Illustration of three people standing underneath a magnifying glass

May Misery Magnifying More Mayhem

We noted previously in our March issue, without question these are fascinating times for most colleges and universities. And this year things are even more exacerbated by the continued FAFSA delay and the impact it is not only having on prospective students and families along with current students and families, but also the personnel in financial aid and admission offices. Adding the continuous concern and consternation that is lingering in the minds of higher education leaders who already know about the decline in the number of prospective students, questions about affordability, and the necessity to convey the inherent value of attending college, the 2024 recruitment and retention year is definitely full of unsolicited mental and emotional madness that is creating even more misery and magnifying more mayhem for the future of so many colleges and universities. And as we have noted previously about the changing landscape facing private higher education (and public, too), these are definitely changing times.

In a bit of irony, a new book about higher education recently came out and Inside Higher Ed interviewed the author, Stephen Burd. His book, Lifting the Veil on Enrollment Management, has some good, relevant insights and yet, we have recently heard from so many chief enrollment officers who are in disagreement with many of his conclusions. Burd is authentically capturing a certain type of college or university that is definitely overlooking things that are so relevant to consideration and selection, but most of our clients and other colleges and universities have been completely open to welcoming and accepting most students and ironically, most are from geographic areas in fairly close proximity to where the college is located. Affordability is definitely an important variable today including no debt, along with internships, student life, graduation rates, and proximity to future job opportunities. And these variables are serving as an authentic catalyst for higher education leaders to recognize that today enrollment revenues can no longer sustain most institutions. Other resources have become a necessity.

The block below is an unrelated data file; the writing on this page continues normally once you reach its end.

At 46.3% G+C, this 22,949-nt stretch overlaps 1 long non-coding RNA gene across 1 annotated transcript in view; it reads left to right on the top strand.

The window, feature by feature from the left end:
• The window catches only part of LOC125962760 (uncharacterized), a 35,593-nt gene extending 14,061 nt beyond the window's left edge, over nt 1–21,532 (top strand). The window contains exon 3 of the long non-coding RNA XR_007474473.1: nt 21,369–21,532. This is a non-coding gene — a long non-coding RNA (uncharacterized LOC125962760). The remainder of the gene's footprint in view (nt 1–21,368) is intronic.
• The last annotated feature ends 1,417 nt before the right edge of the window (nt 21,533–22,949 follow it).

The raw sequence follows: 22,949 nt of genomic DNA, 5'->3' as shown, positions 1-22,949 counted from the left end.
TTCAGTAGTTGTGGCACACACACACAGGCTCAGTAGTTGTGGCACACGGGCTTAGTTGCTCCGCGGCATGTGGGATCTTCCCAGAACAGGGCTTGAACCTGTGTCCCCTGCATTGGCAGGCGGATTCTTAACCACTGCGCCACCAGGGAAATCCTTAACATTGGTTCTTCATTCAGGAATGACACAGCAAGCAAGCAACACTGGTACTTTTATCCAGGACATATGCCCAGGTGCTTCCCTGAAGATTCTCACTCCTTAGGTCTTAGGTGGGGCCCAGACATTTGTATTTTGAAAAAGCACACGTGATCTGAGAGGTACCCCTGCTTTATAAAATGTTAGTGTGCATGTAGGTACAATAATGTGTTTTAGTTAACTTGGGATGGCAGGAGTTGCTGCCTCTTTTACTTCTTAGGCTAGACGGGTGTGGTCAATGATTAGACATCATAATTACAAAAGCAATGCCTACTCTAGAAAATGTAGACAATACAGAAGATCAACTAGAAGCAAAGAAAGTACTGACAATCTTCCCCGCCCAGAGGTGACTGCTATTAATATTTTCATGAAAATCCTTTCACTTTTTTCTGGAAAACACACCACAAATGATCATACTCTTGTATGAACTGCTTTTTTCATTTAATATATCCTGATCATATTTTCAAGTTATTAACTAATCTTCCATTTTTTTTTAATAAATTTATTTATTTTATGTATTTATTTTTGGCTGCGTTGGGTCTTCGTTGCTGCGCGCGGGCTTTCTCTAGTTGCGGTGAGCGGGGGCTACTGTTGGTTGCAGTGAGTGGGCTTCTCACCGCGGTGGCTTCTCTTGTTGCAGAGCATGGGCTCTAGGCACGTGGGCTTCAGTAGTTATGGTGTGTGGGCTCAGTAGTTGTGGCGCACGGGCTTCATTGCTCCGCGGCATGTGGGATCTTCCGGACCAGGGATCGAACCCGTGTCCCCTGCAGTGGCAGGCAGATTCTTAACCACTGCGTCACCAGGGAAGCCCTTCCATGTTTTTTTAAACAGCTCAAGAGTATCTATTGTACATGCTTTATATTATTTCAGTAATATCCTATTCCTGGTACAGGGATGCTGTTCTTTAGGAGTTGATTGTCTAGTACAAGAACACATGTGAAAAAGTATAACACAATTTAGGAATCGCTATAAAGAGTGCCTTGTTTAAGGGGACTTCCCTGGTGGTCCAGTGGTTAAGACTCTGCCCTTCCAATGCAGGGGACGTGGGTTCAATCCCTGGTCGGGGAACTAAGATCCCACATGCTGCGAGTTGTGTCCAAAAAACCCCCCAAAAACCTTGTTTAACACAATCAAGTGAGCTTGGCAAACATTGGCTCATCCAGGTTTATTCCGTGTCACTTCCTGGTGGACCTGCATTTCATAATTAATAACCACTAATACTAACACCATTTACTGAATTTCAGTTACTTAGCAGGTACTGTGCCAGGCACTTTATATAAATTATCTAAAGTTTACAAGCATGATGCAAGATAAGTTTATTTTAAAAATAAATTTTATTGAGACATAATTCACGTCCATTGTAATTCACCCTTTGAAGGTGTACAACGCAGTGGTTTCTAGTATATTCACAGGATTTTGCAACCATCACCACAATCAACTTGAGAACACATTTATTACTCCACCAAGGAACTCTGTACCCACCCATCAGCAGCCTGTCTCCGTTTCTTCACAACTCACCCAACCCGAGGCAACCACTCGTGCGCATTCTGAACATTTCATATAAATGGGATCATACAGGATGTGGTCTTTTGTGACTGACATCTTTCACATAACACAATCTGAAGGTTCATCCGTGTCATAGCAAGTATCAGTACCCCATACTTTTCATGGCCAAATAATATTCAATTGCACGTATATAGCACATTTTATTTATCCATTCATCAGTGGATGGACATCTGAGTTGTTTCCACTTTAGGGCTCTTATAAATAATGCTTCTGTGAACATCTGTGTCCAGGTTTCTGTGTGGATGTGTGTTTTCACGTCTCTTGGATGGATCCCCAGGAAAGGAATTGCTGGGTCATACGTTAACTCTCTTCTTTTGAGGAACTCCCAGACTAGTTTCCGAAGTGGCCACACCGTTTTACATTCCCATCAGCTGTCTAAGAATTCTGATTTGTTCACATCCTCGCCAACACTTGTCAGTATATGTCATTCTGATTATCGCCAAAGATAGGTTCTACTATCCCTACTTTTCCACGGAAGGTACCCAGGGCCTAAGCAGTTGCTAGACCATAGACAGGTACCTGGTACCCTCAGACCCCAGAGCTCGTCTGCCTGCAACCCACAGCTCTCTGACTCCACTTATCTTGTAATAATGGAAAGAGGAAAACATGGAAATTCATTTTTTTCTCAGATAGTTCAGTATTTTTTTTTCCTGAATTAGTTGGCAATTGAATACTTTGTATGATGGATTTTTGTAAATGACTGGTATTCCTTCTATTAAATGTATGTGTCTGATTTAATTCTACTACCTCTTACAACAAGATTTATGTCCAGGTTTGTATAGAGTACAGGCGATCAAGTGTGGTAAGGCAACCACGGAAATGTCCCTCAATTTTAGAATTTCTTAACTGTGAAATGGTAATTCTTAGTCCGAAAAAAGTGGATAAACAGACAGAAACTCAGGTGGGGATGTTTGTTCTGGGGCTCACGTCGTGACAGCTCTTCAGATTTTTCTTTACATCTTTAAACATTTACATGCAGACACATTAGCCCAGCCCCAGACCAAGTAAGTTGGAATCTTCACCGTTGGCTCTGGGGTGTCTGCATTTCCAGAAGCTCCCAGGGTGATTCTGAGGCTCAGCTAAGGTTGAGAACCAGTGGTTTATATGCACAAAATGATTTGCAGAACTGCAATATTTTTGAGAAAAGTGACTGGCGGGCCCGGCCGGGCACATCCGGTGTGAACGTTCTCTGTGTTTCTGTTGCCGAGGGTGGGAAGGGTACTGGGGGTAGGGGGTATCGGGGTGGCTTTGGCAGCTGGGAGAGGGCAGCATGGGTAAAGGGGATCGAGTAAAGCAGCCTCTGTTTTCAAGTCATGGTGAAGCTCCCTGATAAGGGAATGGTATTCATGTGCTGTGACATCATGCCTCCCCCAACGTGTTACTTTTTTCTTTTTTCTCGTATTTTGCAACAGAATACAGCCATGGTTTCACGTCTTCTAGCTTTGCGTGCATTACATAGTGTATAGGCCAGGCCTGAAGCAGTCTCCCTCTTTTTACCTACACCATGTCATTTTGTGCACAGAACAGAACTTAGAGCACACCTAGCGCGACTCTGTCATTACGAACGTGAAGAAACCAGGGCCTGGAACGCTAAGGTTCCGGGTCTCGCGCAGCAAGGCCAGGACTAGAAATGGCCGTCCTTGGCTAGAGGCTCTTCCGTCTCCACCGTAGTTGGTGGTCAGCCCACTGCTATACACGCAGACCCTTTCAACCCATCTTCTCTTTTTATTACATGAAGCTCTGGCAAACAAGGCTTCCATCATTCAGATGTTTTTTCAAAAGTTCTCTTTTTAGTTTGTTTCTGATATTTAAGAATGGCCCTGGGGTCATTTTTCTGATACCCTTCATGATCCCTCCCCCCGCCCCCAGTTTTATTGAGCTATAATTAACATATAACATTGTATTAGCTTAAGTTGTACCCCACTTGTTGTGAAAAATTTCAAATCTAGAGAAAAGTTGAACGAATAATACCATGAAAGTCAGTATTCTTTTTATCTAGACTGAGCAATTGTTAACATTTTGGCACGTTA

Lawlor Recommends

The primary supplementary resource that colleges and universities must embrace to alleviate the lingering misery and mayhem that is continuously growing among so many higher ed institutions is fundraising. Several colleges and universities have recognized this and initiated significant gifts via generous alumni and friends. The impact is significant and fosters a stronger, more vibrant college that generates even more attention and interest.

And while generous fundraising can help the price to attend be more affordable, colleges and universities must continue to rethink higher education. Identifying “what matters and what doesn’t matter” is a necessity. Taking on this process can foster innovation and creativity, and if it is done through active collaboration, it creates an atmosphere that fosters positivity and will lead to continued success—and most importantly, neutralize the existing misery that is creating some mayhem at some institutions. Yes, we are continuing to live and work in a marketplace that presents a genuine conundrum for many, but having an edupreneurial mindset will help all of us continue to develop and implement viable solutions—and enjoy future success.